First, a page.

Mr William Snadden: It is impossible to define at this stage the precise methods of applying this assistance, because we must have some experience of decontrol in order to find the most satisfactory method.
Mr William Snadden: I hope that the House will forgive me if I intervene now to deal with some of the points raised by Scottish Members, because the Bill is of considerable importance to our country. Perhaps I might make a few general observations to try to show the difference between our part of the Bill and the English part. The most obvious difference between England and Scotland in terms of the Bill is one...
Mr William Snadden: That is true. The local authorities will provide facilities designed to meet the reasonable requirements of the area. The right hon. Gentleman is quite correct. My hon. and gallant Friend also raised a question about the conflict of opinion between farmers who want a dead-weight and grade system and the meat trade, and so on. My hon. Friend the Member for Aberdeenshire (Sir R. Boothby) also...
Mr William Snadden: Extraction is still proceeding at the rate of about 2 million cubic feet per month. As the statement of progress is rather lengthy, I shall, with permission, circulate it in the OFFICIAL REPORT.
Mr William Snadden: My right hon. Friend cannot give a specific date because certain of the timber is in inaccessible places, but if my hon. and gallant Friend will read the OFFICIAL REPORT tomorrow morning, he will find a full report of the progress.
Mr William Snadden: That is a separate question which should be put on the Order Paper.
Mr William Snadden: The Raemore grazings are to be used for forestry in accordance with the Strathoykell plan which was approved by the Highlands Panel. My right hon. Friend cannot see his way to alter the arrangements made for the planting of this area. I have today written to my hon. Friend about this matter.
Mr William Snadden: I have written to my hon. Friend fully on this matter, but I would remind him that the land was originally secured for forestry, and we have to take into account the fact that afforestation will provide work for crofters not fully employed. The general effect in the area has also to be taken into account, as well as grazings.
Mr William Snadden: In addition to research and experimental work being carried out by commercial firms, research is being undertaken by the National Institute of Agricultural Engineering and its substation in Scotland to find efficient methods of digging potatoes out of the ground and of separating potatoes from extraneous matter.
Mr William Snadden: This is a very complicated question of the separation of earth and stones from the potatoes. One machine has been produced, but it was found to be faulty in one respect, and the National Institute of Agricultural Engineering has devised a different principle. At this moment, consideration is being given to putting it into production.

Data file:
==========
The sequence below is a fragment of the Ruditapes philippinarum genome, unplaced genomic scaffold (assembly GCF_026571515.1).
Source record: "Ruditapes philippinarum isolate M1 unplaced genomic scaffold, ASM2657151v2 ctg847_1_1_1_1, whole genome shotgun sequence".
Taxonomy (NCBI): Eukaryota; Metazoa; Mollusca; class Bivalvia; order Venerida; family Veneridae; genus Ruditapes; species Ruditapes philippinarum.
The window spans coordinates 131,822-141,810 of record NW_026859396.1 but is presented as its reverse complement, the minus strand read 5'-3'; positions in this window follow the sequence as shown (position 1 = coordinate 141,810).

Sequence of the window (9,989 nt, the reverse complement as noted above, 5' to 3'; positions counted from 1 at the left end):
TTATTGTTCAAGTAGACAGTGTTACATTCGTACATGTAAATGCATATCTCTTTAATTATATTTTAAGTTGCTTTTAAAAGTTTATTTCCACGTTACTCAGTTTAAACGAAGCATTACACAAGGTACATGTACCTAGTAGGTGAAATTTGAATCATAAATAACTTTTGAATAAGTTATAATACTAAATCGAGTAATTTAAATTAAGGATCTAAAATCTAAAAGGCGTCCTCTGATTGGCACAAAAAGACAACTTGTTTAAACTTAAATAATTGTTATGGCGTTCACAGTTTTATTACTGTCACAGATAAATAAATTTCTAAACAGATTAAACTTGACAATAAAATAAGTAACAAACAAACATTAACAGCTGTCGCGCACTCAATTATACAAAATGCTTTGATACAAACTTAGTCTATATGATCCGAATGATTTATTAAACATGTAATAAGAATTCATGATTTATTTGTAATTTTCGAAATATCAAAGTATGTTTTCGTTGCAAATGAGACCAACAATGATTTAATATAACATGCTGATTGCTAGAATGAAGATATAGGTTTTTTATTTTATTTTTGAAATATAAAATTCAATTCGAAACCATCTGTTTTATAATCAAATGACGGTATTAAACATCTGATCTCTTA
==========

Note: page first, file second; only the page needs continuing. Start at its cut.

Mr William Snadden: I understand that the possibility of an aero-magnetic survey for geological purposes is receiving consideration. A photographic survey for the other purposes suggested by my noble Friend would not be likely to add to the information already available.
Mr William Snadden: We think we have all the information that could be got from such a survey, but I have no doubt that the suggestion will be borne in mind.
Mr William Snadden: My right hon. Friend hopes to be in a position to publish the Report after the Easter Recess.
Mr William Snadden: We can all agree that we have had a very full discussion of this Bill both on Second Reading and in Committee.
Mr William Snadden: This is a Bill which raises a comparatively narrow point. I think that that is recognised by everybody—
Mr William Snadden: —but it has engendered a considerable amount of argument and feeling on both sides of the House. That is a perfectly natural thing to happen. It is inevitable when the question of tied cottages is discussed in this Chamber. I have argued about this subject for 15 years, and if the right hon. Member for Don Valley (Mr. T. Williams) had been in his place he would have been able to say that...
Mr William Snadden: I am trying to point out that I was accused of having said that enormous progress has been made under the Hill Farming Act but that I said nothing of the kind. I do not deny that considerable progress has been made, but, when this Bill is on to the Statute Book, we hope to see that progress very much increased. That is one of the reasons why we are bringing in this Bill. It is not right for...
Mr William Snadden: No, we are not. That was debated, as hon. Members know, and was decided when we debated the Housing Acts in the House of Commons. When hon. Members opposite were Members of the Administration they recognised the practical necessities of the service cottage by continuing to offer grants for tied cottages—
Mr William Snadden: I am not saying that it was under the Hill Farming Act, but they recognised the principle of the tied cottage by continuing to offer grants for service cottages provided they were built in lieu of condemned cottages.
Mr William Snadden: The Labour Government recognised the practical necessity of the tied cottage system in our farming system by continuing to offer grants for tied cottages. Why did they not abolish the tied cottage altogether? They did not do so. By far the largest part of the farming industry at present is operating, or has been operating, in the past 18 months under the principle introduced by the Housing...